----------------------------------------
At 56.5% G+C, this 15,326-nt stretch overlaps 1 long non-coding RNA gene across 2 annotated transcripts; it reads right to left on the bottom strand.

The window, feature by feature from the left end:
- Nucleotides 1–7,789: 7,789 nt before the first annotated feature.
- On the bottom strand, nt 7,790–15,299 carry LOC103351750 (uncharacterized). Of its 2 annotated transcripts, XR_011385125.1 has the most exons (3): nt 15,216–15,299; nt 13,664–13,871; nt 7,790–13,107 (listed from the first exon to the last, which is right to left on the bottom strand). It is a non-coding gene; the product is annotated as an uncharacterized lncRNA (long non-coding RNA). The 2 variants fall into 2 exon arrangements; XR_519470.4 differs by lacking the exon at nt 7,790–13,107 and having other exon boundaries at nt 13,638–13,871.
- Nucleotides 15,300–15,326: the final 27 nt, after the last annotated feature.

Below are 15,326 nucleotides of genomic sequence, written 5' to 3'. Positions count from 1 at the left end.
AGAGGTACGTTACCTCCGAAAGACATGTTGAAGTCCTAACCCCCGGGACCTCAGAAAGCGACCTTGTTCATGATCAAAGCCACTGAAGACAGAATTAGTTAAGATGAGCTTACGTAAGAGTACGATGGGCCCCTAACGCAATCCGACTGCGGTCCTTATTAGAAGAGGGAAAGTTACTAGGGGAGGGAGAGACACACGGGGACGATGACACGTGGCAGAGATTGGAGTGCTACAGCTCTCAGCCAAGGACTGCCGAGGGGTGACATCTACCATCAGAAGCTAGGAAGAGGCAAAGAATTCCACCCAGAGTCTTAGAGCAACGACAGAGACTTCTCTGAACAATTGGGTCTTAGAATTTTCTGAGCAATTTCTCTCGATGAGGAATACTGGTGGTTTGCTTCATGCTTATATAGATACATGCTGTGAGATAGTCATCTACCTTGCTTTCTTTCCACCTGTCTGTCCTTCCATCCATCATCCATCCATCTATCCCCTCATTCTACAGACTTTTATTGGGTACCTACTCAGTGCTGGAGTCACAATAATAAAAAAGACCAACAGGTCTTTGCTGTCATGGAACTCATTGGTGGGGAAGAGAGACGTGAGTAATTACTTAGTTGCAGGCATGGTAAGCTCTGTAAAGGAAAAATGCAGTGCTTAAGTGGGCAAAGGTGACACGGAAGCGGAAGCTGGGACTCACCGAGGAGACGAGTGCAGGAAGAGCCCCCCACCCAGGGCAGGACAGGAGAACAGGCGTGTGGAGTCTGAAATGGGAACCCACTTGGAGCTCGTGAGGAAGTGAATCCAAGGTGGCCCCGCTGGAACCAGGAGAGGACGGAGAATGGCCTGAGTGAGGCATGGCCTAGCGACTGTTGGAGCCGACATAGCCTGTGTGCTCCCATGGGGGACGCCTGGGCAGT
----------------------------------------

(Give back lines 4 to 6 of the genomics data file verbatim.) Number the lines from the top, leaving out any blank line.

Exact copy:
- On the bottom strand, nt 7,790–15,299 carry LOC103351750 (uncharacterized). Of its 2 annotated transcripts, XR_011385125.1 has the most exons (3): nt 15,216–15,299; nt 13,664–13,871; nt 7,790–13,107 (listed from the first exon to the last, which is right to left on the bottom strand). It is a non-coding gene; the product is annotated as an uncharacterized lncRNA (long non-coding RNA). The 2 variants fall into 2 exon arrangements; XR_519470.4 differs by lacking the exon at nt 7,790–13,107 and having other exon boundaries at nt 13,638–13,871.
- Nucleotides 15,300–15,326: the final 27 nt, after the last annotated feature.

Below are 15,326 nucleotides of genomic sequence, written 5' to 3'. Positions count from 1 at the left end.